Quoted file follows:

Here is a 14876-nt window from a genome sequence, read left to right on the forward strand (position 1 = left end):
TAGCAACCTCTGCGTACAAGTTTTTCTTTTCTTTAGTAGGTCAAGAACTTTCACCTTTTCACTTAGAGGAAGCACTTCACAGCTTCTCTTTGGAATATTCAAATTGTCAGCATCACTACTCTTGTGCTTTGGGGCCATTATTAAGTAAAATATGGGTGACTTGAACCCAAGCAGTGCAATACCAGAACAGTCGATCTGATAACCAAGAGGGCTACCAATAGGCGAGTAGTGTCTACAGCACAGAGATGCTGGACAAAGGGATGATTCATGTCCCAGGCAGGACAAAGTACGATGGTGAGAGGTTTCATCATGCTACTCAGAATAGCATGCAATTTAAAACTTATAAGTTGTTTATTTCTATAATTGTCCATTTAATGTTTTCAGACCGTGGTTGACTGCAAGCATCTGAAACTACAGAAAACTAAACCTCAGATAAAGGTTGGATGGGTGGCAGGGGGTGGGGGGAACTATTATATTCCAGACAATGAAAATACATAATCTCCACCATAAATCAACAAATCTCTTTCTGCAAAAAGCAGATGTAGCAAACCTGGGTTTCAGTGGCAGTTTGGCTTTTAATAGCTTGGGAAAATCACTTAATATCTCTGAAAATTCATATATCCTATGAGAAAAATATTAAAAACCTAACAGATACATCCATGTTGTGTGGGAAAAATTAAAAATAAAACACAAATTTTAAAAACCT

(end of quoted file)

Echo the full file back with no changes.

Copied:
Here is a 14876-nt window from a genome sequence, read left to right on the forward strand (position 1 = left end):
TAGCAACCTCTGCGTACAAGTTTTTCTTTTCTTTAGTAGGTCAAGAACTTTCACCTTTTCACTTAGAGGAAGCACTTCACAGCTTCTCTTTGGAATATTCAAATTGTCAGCATCACTACTCTTGTGCTTTGGGGCCATTATTAAGTAAAATATGGGTGACTTGAACCCAAGCAGTGCAATACCAGAACAGTCGATCTGATAACCAAGAGGGCTACCAATAGGCGAGTAGTGTCTACAGCACAGAGATGCTGGACAAAGGGATGATTCATGTCCCAGGCAGGACAAAGTACGATGGTGAGAGGTTTCATCATGCTACTCAGAATAGCATGCAATTTAAAACTTATAAGTTGTTTATTTCTATAATTGTCCATTTAATGTTTTCAGACCGTGGTTGACTGCAAGCATCTGAAACTACAGAAAACTAAACCTCAGATAAAGGTTGGATGGGTGGCAGGGGGTGGGGGGAACTATTATATTCCAGACAATGAAAATACATAATCTCCACCATAAATCAACAAATCTCTTTCTGCAAAAAGCAGATGTAGCAAACCTGGGTTTCAGTGGCAGTTTGGCTTTTAATAGCTTGGGAAAATCACTTAATATCTCTGAAAATTCATATATCCTATGAGAAAAATATTAAAAACCTAACAGATACATCCATGTTGTGTGGGAAAAATTAAAAATAAAACACAAATTTTAAAAACCT